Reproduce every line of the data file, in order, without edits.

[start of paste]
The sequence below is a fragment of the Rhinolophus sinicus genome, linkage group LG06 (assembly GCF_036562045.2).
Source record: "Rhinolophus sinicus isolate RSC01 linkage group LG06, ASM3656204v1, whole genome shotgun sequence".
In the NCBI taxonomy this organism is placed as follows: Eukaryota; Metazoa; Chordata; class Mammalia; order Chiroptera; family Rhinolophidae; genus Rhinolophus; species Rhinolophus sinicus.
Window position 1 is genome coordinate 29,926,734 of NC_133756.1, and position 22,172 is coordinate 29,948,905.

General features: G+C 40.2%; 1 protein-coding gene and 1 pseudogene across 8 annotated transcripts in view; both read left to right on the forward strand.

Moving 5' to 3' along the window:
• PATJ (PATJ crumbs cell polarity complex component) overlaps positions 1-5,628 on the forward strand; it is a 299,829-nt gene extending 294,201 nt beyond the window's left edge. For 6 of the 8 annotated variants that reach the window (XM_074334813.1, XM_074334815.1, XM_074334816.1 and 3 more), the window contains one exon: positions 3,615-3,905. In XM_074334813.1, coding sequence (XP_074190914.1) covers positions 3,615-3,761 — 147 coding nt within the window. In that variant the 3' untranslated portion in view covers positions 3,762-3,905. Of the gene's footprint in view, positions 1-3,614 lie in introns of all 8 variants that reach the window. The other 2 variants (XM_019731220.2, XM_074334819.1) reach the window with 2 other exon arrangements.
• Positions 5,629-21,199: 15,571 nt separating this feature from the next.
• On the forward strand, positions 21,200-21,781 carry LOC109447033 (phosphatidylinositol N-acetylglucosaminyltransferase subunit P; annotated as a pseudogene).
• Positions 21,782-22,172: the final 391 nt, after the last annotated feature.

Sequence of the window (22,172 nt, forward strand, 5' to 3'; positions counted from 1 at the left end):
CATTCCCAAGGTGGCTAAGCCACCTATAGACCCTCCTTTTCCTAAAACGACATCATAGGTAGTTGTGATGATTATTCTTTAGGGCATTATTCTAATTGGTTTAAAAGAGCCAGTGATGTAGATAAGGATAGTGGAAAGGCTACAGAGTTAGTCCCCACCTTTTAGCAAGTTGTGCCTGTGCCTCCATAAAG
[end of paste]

The sequence below is a fragment of the Rhinolophus sinicus genome, linkage group LG06 (assembly GCF_036562045.2).
Source record: "Rhinolophus sinicus isolate RSC01 linkage group LG06, ASM3656204v1, whole genome shotgun sequence".
In the NCBI taxonomy this organism is placed as follows: Eukaryota; Metazoa; Chordata; class Mammalia; order Chiroptera; family Rhinolophidae; genus Rhinolophus; species Rhinolophus sinicus.
Window position 1 is genome coordinate 29,926,734 of NC_133756.1, and position 22,172 is coordinate 29,948,905.

General features: G+C 40.2%; 1 protein-coding gene and 1 pseudogene across 8 annotated transcripts in view; both read left to right on the forward strand.

Moving 5' to 3' along the window:
• PATJ (PATJ crumbs cell polarity complex component) overlaps positions 1-5,628 on the forward strand; it is a 299,829-nt gene extending 294,201 nt beyond the window's left edge. For 6 of the 8 annotated variants that reach the window (XM_074334813.1, XM_074334815.1, XM_074334816.1 and 3 more), the window contains one exon: positions 3,615-3,905. In XM_074334813.1, coding sequence (XP_074190914.1) covers positions 3,615-3,761 — 147 coding nt within the window. In that variant the 3' untranslated portion in view covers positions 3,762-3,905. Of the gene's footprint in view, positions 1-3,614 lie in introns of all 8 variants that reach the window. The other 2 variants (XM_019731220.2, XM_074334819.1) reach the window with 2 other exon arrangements.
• Positions 5,629-21,199: 15,571 nt separating this feature from the next.
• On the forward strand, positions 21,200-21,781 carry LOC109447033 (phosphatidylinositol N-acetylglucosaminyltransferase subunit P; annotated as a pseudogene).
• Positions 21,782-22,172: the final 391 nt, after the last annotated feature.

Sequence of the window (22,172 nt, forward strand, 5' to 3'; positions counted from 1 at the left end):
CATTCCCAAGGTGGCTAAGCCACCTATAGACCCTCCTTTTCCTAAAACGACATCATAGGTAGTTGTGATGATTATTCTTTAGGGCATTATTCTAATTGGTTTAAAAGAGCCAGTGATGTAGATAAGGATAGTGGAAAGGCTACAGAGTTAGTCCCCACCTTTTAGCAAGTTGTGCCTGTGCCTCCATAAAG